While one study included posterior knee blocks in the control cohort, specifically tibial nerve block,25 further research and separate subgroup analysis would be necessary to directly compare iPACK block versus other posterior knee blocks (eg proximal sciatic nerve block, selective tibial nerve block). Larger-scale RCTs are warranted and should focus on more objective measures of pain, including metrics of physical function, quality of recovery, and opioid consumption beyond the immediate perioperative period. Future studies should investigate outcomes over a longer time period after the first postoperative day. This may help determine if decreased pain immediately postoperatively after an iPACK block may be associated with improved analgesia further out from surgery. Dose–response studies are warranted to identify the minimal effective concentration and volume for iPACK blocks. Future studies should compare the duration of analgesia, efficacy, cost-effectiveness, functional outcomes, and healthcare utilization between ultrasound-guided iPACK blocks versus other posterior knee blocks and surgeon-administered posterior knee capsule local infiltration analgesia. Finally, trials should also consider expanding inclusion criteria for the pediatric population51 and other types of knee surgeries besides TKA, including knee ligament repair or reconstruction, meniscus repair, and unicompartmental partial knee replacements.
In conclusion, this review provides a foundation for current evidence on iPACK efficacy while acknowledging gaps in knowledge. While the existing literature does not presently support routine use of iPACK block, future RCTs are warranted to further evaluate clinical utility in specific TKA populations, to optimize local anesthetic dosing and volume, and to provide further safety evidence prior to more widespread implementation of iPACK block use for TKA.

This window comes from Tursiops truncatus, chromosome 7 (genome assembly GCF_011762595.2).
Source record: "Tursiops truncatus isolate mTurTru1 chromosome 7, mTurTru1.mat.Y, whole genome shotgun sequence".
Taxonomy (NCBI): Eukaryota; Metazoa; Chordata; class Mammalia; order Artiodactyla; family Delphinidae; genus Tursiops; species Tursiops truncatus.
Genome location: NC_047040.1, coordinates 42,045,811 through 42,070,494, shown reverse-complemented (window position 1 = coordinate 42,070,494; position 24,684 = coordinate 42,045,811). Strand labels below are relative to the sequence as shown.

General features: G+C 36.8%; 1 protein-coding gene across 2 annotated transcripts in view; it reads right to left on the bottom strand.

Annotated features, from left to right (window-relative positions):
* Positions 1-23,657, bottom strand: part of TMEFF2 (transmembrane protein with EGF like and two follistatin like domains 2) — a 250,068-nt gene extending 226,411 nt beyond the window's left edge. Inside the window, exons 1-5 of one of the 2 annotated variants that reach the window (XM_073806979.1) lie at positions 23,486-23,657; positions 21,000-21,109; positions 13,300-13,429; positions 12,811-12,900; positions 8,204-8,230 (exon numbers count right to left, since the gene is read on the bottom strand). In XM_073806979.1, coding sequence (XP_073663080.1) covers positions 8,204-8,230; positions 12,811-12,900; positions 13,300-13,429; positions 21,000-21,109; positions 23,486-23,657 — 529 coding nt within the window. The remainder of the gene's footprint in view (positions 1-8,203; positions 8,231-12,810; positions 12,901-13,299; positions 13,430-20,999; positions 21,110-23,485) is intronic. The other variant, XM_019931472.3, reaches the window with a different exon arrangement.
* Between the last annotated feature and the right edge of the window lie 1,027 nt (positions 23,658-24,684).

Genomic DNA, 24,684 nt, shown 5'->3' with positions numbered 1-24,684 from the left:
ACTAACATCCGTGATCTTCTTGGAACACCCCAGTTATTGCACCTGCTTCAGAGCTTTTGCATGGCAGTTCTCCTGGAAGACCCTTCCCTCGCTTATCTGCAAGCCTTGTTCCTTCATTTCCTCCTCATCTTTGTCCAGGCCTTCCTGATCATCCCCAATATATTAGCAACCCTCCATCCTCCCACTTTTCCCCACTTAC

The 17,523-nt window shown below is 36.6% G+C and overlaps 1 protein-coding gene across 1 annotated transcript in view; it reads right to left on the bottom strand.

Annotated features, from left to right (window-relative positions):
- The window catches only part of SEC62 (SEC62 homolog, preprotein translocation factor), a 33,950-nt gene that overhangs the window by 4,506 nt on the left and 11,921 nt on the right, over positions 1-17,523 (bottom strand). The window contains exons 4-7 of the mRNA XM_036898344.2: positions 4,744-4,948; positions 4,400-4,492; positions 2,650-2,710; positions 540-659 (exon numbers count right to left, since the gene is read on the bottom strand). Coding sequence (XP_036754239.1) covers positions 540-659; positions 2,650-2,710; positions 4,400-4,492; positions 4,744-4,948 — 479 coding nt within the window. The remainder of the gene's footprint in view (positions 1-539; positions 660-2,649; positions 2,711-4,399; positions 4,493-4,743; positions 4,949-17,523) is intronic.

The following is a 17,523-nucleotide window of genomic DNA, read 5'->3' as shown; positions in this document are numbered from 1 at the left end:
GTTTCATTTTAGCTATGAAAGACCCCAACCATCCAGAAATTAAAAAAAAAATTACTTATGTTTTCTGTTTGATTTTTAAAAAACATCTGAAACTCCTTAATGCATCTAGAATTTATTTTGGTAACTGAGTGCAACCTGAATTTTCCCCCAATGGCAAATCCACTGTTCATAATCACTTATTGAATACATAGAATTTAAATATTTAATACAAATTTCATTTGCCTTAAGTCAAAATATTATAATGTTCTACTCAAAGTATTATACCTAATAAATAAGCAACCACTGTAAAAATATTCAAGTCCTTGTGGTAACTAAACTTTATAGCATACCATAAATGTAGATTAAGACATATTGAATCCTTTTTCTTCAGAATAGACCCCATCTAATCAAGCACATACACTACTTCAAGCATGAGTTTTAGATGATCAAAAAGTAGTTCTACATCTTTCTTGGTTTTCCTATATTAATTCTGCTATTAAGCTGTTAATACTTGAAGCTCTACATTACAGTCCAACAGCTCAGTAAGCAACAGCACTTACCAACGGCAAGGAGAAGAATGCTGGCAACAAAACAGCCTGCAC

Ryan S. D’Souza MD: This author helped perform background of research, study conception and design, search strategy and study selection, assessment of bias and quality, statistical analysis, data collection, generation of figures, analysis and interpretation of data, and drafted manuscript.
Brendan J. Langford MD: This author helped perform background of research, search strategy and study selection, assessment of bias and quality, data collection, and revised manuscript.
David A. Olsen MD: This author helped perform background of research, analysis and interpretation of data, drafted manuscript, and revised the manuscript critically for intellectual content and gave final approval of the manuscript.
Rebecca L. Johnson MD: This author helped with study conception and design, background of research, analysis and interpretation of data, drafted manuscript, and revised the manuscript critically for intellectual content and gave final approval of the manuscript.
All authors made substantial contributions to conception and design, acquisition of data, or analysis and interpretation of data; took part in drafting the article or revising it critically for important intellectual content; agreed to submit to the current journal; gave final approval for the version to be published; and agreed to be accountable for all aspects of the work.
There is no funding to report.
The authors reported no conflicts of interest for this work.